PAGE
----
- The Washington Times - Monday, October 13, 2003


Welcome to the Middle


From the opening twinge of feedback that slips into a menacing lullaby on Laguardia’s “Welcome to the Middle,” you realize: Radiohead has spawned not just offspring, such as Coldplay, but outright clones.

Laguardia, an alt-rock band from Philadelphia that recently dropped its debut album, is so steeped in the post-grunge cliches of Radiohead — the syncopated time signatures, the slinky bursts into distorted bang and clatter — that the influence could fairly be called slavishness.

“Holy Ghost,” in particular, features those oddly placed Radioheadian rhythmic hiccups, and singer Joshua Ostrander’s carbon-copy take on Thom Yorke is borderline obsessive. “Butterfly” sounds like it was left on the “OK Computer” cutting-room floor.

The band shows flickers of originality, though. The simply titled “Sex” is a bracing, indie-rock twist on the boom-chicka-boom rhythm. “Cuba” (no relation to the island) does the same for the Bo Diddley beat, while “Sleep Over (116 Overture)” nicely channels “Magical Mystery”-era Beatles.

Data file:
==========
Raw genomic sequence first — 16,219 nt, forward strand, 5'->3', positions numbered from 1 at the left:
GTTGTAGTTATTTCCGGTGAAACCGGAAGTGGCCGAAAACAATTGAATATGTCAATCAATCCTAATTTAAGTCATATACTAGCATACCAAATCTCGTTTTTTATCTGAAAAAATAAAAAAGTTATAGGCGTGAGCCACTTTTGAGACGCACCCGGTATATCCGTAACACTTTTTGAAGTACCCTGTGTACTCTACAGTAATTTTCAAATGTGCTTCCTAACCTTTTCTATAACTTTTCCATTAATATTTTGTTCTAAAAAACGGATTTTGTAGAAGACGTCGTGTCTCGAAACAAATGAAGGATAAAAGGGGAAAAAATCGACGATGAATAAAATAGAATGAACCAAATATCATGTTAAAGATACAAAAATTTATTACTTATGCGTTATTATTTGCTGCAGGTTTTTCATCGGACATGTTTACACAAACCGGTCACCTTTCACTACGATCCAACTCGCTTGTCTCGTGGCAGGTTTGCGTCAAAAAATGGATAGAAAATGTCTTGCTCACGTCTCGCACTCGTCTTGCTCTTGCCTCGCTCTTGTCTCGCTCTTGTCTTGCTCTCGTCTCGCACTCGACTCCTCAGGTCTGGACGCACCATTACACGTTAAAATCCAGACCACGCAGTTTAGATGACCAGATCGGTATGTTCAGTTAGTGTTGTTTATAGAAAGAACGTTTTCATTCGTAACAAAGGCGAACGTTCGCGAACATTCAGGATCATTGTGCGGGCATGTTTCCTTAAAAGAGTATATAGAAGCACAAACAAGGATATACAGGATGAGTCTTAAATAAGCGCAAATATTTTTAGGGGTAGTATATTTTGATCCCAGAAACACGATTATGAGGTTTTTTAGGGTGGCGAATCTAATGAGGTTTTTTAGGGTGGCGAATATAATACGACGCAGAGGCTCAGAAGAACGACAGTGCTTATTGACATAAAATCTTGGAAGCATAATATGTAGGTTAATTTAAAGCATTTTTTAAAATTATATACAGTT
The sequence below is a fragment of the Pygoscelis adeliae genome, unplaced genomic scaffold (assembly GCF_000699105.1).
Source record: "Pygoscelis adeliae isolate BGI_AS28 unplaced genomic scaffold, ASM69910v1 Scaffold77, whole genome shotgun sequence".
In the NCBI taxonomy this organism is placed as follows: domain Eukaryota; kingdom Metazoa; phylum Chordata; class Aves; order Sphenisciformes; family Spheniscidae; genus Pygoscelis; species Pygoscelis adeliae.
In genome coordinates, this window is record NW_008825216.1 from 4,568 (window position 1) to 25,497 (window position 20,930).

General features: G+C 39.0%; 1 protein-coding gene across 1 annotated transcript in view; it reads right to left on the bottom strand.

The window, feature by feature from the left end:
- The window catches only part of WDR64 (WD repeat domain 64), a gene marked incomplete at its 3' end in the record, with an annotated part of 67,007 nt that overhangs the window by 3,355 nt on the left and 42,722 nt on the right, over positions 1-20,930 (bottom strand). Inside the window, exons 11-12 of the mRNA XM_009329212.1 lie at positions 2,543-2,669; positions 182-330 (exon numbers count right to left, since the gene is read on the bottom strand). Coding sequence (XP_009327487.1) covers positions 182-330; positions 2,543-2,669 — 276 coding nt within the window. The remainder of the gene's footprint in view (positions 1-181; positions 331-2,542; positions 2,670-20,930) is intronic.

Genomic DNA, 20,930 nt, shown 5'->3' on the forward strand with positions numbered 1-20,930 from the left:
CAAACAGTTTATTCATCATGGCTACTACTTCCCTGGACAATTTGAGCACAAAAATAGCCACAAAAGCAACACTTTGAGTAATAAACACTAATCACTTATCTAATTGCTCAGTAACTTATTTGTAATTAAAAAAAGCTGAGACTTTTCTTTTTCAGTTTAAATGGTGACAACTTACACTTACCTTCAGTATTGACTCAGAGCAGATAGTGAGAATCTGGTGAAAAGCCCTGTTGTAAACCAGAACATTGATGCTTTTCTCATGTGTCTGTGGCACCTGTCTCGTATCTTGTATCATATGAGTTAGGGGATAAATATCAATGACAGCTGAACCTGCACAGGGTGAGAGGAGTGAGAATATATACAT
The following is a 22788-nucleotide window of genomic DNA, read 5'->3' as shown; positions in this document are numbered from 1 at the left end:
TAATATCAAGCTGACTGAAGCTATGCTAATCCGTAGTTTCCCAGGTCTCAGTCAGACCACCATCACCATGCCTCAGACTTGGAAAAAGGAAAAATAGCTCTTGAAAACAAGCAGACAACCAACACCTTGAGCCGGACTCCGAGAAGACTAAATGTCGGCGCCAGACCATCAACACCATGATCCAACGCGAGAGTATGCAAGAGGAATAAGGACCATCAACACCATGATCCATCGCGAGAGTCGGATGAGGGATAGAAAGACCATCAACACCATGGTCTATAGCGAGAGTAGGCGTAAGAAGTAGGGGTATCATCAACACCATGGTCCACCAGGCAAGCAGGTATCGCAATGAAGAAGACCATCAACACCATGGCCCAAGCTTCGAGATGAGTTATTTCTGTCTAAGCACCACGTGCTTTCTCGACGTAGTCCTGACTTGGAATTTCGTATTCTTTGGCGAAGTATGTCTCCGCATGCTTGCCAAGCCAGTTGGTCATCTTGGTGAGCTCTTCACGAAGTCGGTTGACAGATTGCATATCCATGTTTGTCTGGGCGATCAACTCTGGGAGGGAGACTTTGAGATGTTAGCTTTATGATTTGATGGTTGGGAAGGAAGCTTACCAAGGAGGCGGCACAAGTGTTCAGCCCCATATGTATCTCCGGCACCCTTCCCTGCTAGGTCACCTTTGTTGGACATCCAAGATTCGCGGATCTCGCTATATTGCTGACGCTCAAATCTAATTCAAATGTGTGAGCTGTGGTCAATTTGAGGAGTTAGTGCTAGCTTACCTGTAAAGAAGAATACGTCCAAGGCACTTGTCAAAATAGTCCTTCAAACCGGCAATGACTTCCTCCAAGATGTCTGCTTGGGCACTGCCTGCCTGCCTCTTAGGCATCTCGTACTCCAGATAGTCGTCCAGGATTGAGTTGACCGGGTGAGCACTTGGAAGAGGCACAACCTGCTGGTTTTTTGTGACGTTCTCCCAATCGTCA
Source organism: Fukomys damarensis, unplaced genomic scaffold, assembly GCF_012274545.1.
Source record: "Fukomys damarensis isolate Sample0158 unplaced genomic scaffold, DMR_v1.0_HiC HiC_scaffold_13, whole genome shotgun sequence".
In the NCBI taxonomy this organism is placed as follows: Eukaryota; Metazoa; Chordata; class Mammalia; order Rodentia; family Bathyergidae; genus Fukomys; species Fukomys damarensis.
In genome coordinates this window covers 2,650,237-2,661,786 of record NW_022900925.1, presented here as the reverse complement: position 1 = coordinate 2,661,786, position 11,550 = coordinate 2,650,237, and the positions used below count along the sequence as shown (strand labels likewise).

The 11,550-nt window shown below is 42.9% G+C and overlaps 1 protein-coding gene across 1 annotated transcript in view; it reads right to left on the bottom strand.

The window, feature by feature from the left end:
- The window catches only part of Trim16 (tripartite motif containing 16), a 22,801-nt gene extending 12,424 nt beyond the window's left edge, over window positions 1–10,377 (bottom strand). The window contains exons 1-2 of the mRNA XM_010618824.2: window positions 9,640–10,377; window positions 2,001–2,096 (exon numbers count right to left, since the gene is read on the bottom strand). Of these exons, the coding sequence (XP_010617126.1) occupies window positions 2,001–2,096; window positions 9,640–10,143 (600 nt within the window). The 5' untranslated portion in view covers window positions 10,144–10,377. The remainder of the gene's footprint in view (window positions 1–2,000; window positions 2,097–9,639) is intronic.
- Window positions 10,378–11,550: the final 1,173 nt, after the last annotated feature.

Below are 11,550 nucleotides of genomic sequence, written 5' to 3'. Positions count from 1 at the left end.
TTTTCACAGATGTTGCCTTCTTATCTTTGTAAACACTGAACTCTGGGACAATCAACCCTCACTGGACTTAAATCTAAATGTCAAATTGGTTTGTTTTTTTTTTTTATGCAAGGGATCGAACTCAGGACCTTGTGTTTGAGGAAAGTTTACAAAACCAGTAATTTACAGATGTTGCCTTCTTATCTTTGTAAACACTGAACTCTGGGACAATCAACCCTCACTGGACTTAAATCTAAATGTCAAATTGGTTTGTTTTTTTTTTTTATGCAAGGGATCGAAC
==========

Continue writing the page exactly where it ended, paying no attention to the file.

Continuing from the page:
The sprightly, piano-driven “Bull Ride,” too, shows a Laguardia comfortable in its own skin, even if Mr. Ostrander can’t keep himself from uttering the Yorke yowl.

Laguardia seems in good hands with producer/mixer Brad Wood, who has worked, coincidentally, with the Smashing Pumpkins, the band’s other chief influence.

Which is a shame, because if there’s one thing we can do without today, it’s the over-earnest pretension of ex-Pumpkin frontman Billy Corgan.

Laguardia is at its best when it breaks out of its mid-‘90s mold and digs deeper into its retro bag of goodies.

On the off chance that “Sleep Over” makes it onto the airwaves, don’t click it off for fear it’s the overplayed Coldplay.

Yeah, the song sounds a lot like “The Scientist”; but, as with the other nine cuts from “Middle,” all of which will remind you of something else, you just have to get past that.

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